Official diplomatic contact between Israel and Tunisia, established in 1996, lasted just four years, yet Tunisia does not take as hard line a position on the Jewish state as other Arab countries.

“Tunisian Israelis come here with no problem at all,” says Rabbi Haim Bittan, the leader of the small Jewish community in Tunis, adding that travel to Israel is fairly routine for the country’s Jews. Tunisia is also one of the few Arab countries accessible to Israeli passport holders, despite the lack of official recognition. Yet since Ben Ali’s ouster, there have been hints that Tunisia’s moderation – and its moderate position toward Israel – could be eroding.

“Ennahda’s election favored the emergence of a new fundamentalist section of the society, the extremists,” Larguech says. “And the two enemies of the democratic revolution are populism and extremism.”

Ennahda confirmed moderates’ fears by proposing a constitutional ban on normalization of ties with Israel during a mock parliament held just after Ben Ali’s ouster. A year later there is almost no mainstream support for such a provision. Ennahda, which has proven responsive to the criticism from the country’s large secular-liberal wing, also now opposes the normalization ban.

About the Author:


If you don't see your comment after publishing it, refresh the page.

Our comments section is intended for meaningful responses and debates in a civilized manner. We ask that you respect the fact that we are a religious Jewish website and avoid inappropriate language at all cost.

If you promote any foreign religions, gods or messiahs, lies about Israel, anti-Semitism, or advocate violence (except against terrorists), your permission to comment may be revoked.

No Responses to “Tunisia’s Jews Fear Erosion By Islamists Of Country’s Moderate Tradition”

Comments are closed.

SocialTwist Tell-a-Friend

Current Top Story
Yehudah Glick on the Temple Mount.
Yehuda Glick’s Condition Stabilizing, “He Was Very Lucky” (1:00 PM)
Latest News Stories
Raining in Jerusalem

Starting the 7th of Cheshvan in the Jewish calendar, Jews in Israel will start inserting the formal request for rain in the 9th blessing of the Amidah prayer.

Yehudah Glick on the Temple Mount.

Doctors are predicting minimal long-term disability to Yehudah Glick following surgery today.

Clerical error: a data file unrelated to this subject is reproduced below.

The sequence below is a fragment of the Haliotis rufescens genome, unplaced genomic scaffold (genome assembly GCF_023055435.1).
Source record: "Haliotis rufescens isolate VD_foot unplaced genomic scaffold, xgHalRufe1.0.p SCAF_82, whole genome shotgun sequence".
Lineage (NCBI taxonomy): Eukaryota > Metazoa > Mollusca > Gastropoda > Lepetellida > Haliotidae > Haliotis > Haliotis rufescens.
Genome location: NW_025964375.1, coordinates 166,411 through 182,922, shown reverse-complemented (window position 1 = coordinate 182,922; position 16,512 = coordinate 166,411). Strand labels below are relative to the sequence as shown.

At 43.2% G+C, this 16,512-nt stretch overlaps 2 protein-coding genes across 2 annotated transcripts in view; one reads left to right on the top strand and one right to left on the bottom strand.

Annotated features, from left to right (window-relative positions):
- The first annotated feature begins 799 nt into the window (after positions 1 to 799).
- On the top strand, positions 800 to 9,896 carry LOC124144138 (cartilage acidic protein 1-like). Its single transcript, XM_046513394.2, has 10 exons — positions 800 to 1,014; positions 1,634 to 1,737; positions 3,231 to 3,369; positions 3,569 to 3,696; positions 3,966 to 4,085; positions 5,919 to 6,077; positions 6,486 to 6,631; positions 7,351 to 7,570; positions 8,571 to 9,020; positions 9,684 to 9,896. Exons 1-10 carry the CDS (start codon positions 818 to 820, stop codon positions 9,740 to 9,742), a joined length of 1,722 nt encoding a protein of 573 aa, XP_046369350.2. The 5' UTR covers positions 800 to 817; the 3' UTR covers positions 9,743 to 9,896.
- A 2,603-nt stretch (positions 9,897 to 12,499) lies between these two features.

Ikea Instruction

Sweden and John Kerry would make wonderful partners to get lost in the same maze.

Little Heroes

Pictured is an IDF ceremony for graduates of the “Little Heroes” foundation, which works to integrate kids with special needs in society, on October 30, 2014. The annual ceremony is in cooperation with the Logistics Corps in order to strengthen the connection between the IDF and the special needs community.

“It’s serious, there are now genuine questions being asked about whether we will be able to vote Labor next May.”

Does that mean Kerry also will stay away?

He is not in a coma and may undergo another operation today.

Israel’s anti-Netanyahu media might regret their wishes if early elections are held.

Authorities in Peru this week arrested a suspected Hezbollah terrorist who planned to murder Jews. Lebanese citizen Mohammed Hamden was in possession of explosives and other materials when he was arrested, according to the Peruvian Interior Ministry. Police found traces of TNT, detonators and other explosive devices in his apartment. Reports indicate that the suspect […]

Israel decides not to go ahead with huge military purchase from U.S., likely to provoke rumors of continuing feud.

Highlight: Exclusive Interview with Rabbi Yehuda Glick at the Foot of the Temple Mount.

Doctors reported as of 8 p.m. (2 p.m. EDT) Thursday night that there is a “very small” improvement in the condition of Yehuda Glick, gunned down by an Arab terrorists Wednesday night, but that he still is in critical condition and his life remains in danger.

Foreign Minister Lieberman may be playing “chicken.” What happens if France follows Sweden?

Conference of Jewish groups chided the Obama administration for the nasty comments made about Bibi.

More Articles from Armin Rosen
Map of Tunisia

TUNIS – More than a year after Tunisia became the first Arab country to overthrow its dictator through a popular, nonviolent uprising, two political movements are challenging Tunisia’s cosmopolitan political and social attitudes, and are threatening to reverse the country’s longstanding moderation toward Israel and Jews.

Printed from: http://www.jewishpress.com/news/middle-east/tunisias-jews-fear-erosion-by-islamists-of-countrys-moderate-tradition/2012/04/04/

Scan this QR code to visit this page online: